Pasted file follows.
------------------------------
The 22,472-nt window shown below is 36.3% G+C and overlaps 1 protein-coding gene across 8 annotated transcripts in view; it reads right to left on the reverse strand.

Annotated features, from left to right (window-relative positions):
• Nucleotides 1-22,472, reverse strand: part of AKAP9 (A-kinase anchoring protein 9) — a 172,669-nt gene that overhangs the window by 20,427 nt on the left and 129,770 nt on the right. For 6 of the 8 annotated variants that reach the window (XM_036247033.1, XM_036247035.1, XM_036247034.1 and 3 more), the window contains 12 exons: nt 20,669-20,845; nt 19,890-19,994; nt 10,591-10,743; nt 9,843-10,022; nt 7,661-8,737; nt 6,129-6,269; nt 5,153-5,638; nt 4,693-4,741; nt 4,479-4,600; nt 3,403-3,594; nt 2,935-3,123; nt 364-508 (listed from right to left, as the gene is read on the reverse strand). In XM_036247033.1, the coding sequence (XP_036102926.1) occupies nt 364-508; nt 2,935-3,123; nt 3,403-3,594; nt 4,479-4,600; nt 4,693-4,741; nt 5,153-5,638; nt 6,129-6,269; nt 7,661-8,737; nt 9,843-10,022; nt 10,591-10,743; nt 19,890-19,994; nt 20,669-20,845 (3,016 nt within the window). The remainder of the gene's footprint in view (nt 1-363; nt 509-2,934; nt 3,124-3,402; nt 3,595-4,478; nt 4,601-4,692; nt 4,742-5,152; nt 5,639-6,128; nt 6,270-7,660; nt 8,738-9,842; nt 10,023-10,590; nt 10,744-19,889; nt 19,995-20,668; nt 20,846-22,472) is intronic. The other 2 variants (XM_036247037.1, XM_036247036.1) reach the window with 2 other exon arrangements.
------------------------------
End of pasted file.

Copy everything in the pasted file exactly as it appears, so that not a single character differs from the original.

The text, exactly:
The 22,472-nt window shown below is 36.3% G+C and overlaps 1 protein-coding gene across 8 annotated transcripts in view; it reads right to left on the reverse strand.

Annotated features, from left to right (window-relative positions):
• Nucleotides 1-22,472, reverse strand: part of AKAP9 (A-kinase anchoring protein 9) — a 172,669-nt gene that overhangs the window by 20,427 nt on the left and 129,770 nt on the right. For 6 of the 8 annotated variants that reach the window (XM_036247033.1, XM_036247035.1, XM_036247034.1 and 3 more), the window contains 12 exons: nt 20,669-20,845; nt 19,890-19,994; nt 10,591-10,743; nt 9,843-10,022; nt 7,661-8,737; nt 6,129-6,269; nt 5,153-5,638; nt 4,693-4,741; nt 4,479-4,600; nt 3,403-3,594; nt 2,935-3,123; nt 364-508 (listed from right to left, as the gene is read on the reverse strand). In XM_036247033.1, the coding sequence (XP_036102926.1) occupies nt 364-508; nt 2,935-3,123; nt 3,403-3,594; nt 4,479-4,600; nt 4,693-4,741; nt 5,153-5,638; nt 6,129-6,269; nt 7,661-8,737; nt 9,843-10,022; nt 10,591-10,743; nt 19,890-19,994; nt 20,669-20,845 (3,016 nt within the window). The remainder of the gene's footprint in view (nt 1-363; nt 509-2,934; nt 3,124-3,402; nt 3,595-4,478; nt 4,601-4,692; nt 4,742-5,152; nt 5,639-6,128; nt 6,270-7,660; nt 8,738-9,842; nt 10,023-10,590; nt 10,744-19,889; nt 19,995-20,668; nt 20,846-22,472) is intronic. The other 2 variants (XM_036247037.1, XM_036247036.1) reach the window with 2 other exon arrangements.